Top chefs join One Planet Plate campaign

Top chefs join One Planet Plate campaign

Faced with a full menu of dishes to choose from, it can be hard for even the most conscious diners to feel confident they’re making the right choice, even in the most ethical restaurant.

To help, the Sustainable Restaurant Association (SRA) is launching One Planet Plate, a global campaign to help diners use the power of their appetites wisely. It’s a chance for chefs worldwide to demonstrate to diners in food form how they’re contributing to a better food future. A One Planet Plate is effectively the chef’s sustainable special – his or her recommendation.

What’s in it for diners?
Diners can find dozens of recipes submitted by chefs from all over the world, from high-end and high street restaurants, to download on the new One Planet Plate website (live from mid-March 2018). The dynamic map on the site also directs diners to restaurants serving these sustainable dishes – all of which tackle at least one of the serious issues facing our food system. One thousand sites across the UK are expected to be serving a One Planet Plate come 24 March.

Who are the chefs?
Chefs including Anna Hansen of Modern Pantry, Skye Gyngell of Spring, Thomasina Miers of Wahaca, Damian Clisby of Petersham Nurseries, Chantelle Nicholson of Tredwell’s, Yotam Ottolenghi, Jamie Oliver, Angela Hartnett of Murano, Richard H Turner of Hawksmoor, and Enda McEvoy of Loam are all submitting recipes for a One Planet Plate and serving them in their restaurant in time for Saturday 24 March which is WWF Earth Hour – the largest environmental event in the calendar and a perfect moment to grab diners’ attention.

broccoli

 

The SRA are giving chefs creative licence, recognising that a delicious dish has the greatest chance of capturing hearts and changing minds. They’re asking chefs to consider some of the big issues when devising their recipe for a One Planet Plate – issues that reflect key themes from the SRA’s sustainability framework. A One Planet Plate is a dish that does one or more of these things:

  • CELEBRATES LOCAL: Use locally sourced, seasonal and non-intensively-farmed produce
  • WASTES NO FOOD: Rethink how food surplus or common by-products are used
  • FEATURES MORE VEG: Shift the proportion of animal protein towards plant-based ingredients
  • SOURCES FISH SUSTAINABLY: Educate diners on where their fish comes from
  • INCLUDES BETTER MEAT: Inspire diners to eat high-welfare meat in smaller portions
  • HAS A LOW CARBON FOOTPRINT: Cut use of natural resources from farm to fork

Visit oneplanetplate.org from 19 March to see which restaurants are taking part, as well as all the One Planet Plate recipes from chefs around the world. Make sure to snap a pic of the hero dish and share it via #OnePlanetPlate.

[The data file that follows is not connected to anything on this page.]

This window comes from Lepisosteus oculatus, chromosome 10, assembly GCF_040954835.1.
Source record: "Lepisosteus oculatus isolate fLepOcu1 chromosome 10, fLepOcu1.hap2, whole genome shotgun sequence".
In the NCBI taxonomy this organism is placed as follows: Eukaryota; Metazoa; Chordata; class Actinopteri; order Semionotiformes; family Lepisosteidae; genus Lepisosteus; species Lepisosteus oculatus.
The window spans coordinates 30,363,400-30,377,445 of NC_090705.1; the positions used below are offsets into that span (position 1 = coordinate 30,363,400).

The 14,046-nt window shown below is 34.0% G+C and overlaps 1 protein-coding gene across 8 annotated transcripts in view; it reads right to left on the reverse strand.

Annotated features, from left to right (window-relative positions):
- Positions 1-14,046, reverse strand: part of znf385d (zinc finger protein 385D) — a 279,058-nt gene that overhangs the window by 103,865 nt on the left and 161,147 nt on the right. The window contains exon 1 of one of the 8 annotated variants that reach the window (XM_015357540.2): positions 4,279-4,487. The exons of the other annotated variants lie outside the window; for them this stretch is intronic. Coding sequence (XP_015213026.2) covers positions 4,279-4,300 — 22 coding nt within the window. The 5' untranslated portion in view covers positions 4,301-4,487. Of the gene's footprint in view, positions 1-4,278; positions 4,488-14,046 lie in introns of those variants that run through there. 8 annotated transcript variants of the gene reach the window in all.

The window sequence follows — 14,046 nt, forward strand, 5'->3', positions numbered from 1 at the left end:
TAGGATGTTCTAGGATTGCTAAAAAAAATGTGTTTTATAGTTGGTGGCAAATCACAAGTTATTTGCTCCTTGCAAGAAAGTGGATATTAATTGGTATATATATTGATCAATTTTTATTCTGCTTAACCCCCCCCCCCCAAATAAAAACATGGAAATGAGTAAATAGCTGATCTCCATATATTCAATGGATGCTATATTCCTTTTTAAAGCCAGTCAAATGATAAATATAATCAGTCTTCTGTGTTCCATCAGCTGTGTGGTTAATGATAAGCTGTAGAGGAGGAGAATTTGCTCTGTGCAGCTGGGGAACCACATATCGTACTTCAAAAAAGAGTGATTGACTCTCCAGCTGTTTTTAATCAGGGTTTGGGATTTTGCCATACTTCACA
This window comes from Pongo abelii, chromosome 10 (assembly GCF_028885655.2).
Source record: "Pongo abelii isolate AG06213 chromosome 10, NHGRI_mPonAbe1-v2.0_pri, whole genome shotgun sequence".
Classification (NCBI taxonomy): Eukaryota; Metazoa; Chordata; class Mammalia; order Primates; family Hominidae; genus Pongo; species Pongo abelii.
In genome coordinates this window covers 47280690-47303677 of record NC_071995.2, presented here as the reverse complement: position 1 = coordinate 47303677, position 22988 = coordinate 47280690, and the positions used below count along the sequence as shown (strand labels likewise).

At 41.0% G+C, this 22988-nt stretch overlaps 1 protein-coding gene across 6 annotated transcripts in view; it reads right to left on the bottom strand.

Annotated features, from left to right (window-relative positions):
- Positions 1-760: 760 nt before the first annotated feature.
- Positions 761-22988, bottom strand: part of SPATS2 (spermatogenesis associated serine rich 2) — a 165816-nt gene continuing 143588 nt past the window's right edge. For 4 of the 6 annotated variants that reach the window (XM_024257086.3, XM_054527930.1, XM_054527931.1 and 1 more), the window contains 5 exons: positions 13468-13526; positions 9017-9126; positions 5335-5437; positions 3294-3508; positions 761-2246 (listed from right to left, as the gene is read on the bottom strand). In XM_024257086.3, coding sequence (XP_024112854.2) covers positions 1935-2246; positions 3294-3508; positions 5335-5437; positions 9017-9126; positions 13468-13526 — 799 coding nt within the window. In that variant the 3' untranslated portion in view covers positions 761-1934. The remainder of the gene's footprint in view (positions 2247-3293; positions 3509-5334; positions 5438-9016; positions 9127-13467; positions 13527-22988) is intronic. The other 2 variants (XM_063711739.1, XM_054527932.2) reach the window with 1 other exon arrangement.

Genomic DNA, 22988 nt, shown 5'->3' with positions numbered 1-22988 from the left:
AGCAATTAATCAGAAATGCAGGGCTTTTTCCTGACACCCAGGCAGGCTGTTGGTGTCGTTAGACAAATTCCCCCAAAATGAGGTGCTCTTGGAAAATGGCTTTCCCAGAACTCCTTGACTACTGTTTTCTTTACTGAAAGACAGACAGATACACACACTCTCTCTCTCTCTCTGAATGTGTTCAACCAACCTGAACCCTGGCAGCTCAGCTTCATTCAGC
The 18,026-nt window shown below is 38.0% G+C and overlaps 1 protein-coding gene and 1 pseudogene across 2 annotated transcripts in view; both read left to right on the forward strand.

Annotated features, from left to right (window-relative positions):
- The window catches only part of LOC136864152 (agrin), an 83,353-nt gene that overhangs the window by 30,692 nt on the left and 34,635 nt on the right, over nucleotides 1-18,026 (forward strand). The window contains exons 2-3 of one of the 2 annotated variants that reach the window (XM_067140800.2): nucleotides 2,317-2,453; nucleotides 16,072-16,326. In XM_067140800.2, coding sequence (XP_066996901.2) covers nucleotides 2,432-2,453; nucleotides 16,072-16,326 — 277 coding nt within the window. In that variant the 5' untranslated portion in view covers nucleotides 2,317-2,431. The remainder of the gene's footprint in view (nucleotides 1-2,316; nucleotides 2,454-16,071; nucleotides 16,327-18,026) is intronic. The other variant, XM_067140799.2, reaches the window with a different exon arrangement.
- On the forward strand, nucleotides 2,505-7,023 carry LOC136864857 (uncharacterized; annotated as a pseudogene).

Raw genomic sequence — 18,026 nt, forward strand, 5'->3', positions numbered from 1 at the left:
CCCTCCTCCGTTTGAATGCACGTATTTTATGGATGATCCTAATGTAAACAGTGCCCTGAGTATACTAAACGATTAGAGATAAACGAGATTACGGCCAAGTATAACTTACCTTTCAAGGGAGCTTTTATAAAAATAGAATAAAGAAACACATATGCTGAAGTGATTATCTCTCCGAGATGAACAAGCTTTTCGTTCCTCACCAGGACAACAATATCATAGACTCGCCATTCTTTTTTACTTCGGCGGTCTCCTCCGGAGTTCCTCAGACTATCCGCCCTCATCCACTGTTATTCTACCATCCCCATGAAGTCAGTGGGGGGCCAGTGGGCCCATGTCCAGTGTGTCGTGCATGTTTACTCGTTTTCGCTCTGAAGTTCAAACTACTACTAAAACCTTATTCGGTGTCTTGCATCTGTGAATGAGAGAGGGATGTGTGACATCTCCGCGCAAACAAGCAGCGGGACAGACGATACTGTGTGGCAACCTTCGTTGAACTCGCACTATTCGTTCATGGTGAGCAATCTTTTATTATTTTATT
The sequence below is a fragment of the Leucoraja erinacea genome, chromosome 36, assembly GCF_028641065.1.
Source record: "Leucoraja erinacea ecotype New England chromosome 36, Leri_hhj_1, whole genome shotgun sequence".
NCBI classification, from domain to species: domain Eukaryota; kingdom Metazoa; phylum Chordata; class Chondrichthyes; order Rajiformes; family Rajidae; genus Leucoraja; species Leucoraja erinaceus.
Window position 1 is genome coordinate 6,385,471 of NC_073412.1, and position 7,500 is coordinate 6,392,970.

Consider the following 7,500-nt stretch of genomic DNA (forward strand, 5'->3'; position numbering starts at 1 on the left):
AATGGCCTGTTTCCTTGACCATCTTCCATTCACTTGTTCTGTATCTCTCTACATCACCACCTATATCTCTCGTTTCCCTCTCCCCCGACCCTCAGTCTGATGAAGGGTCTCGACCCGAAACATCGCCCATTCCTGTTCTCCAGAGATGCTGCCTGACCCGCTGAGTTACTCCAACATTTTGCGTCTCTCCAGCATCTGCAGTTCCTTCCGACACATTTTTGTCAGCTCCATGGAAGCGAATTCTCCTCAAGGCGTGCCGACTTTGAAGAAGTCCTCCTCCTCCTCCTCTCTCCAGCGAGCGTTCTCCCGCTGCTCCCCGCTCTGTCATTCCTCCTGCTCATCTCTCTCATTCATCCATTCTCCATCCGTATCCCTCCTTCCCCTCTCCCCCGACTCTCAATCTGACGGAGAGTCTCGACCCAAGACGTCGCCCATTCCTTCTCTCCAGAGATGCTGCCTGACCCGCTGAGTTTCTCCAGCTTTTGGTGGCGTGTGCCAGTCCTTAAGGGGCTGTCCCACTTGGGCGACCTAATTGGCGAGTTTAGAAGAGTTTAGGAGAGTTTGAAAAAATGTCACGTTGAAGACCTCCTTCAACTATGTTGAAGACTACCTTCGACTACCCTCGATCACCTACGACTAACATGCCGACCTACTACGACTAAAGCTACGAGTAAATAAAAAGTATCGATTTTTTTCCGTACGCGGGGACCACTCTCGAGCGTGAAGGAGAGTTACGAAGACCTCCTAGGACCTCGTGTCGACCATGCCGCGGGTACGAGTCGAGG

More about chefs and their dishes
Thomasina Miers, co-founder of Wahaca whose dish is twice cooked black beans with sobresada, said: “I am delighted that Wahaca is taking up the One Plate challenge with our twice-cooked black beans, one of our most delicious dishes on the menu, seasoned with the amazing sobresada from Trealy Farm. It is incredibly easy to eat sustainable AND delicious food and the One Plate campaign illustrates this beautifully.”

frijoles

His One Planet Plate is beetroot, blackberry, hazelnut.

James Golding of The Pig’s One Planet Plate is Pressed Pig and Pickled Walnut which he describes thus: “Our “Pressed PIG” dish is a PIG classic that features on our menu in Brockenhurst, we use the PIG head and ham hocks from our own pigs and free-range pannage pigs from New Forest-based Wendy Maughan at Manor Farm in Cadnam. The dish fully represents our ethos of local produce and is a great way to utilise the under-used parts of the pig that always deliver on flavour in such a big way.”

“This dish is served with pickled walnuts that are grown locally (a staple in Hampshire served with cold meats), we dress the plate with cold pressed rapeseed oil and grow the purple mustard frills on the grounds of THE PIG.”

terrine

 

Nicholas Balfe chef at Salon in Brixton, says: “I think it’s fair to say the smashed avo craze has passed its peak, and we’ve all realised that as good as avocados are, they’re probably not the most sustainable thing we could be piling on our toast, especially in a restaurant like Salon, where we use seasonal ingredients, sourced as locally as possible.

Having said that, we still like the idea of a big dollop of green goodness on our sourdough in the mornings, which is why my sous chef, Paolo Lancini, developed this recipe using all of our broccoli leaves and trimmings, inspired by smashed avos older, retro cousin… Let me introduce you to Brocco-mole!

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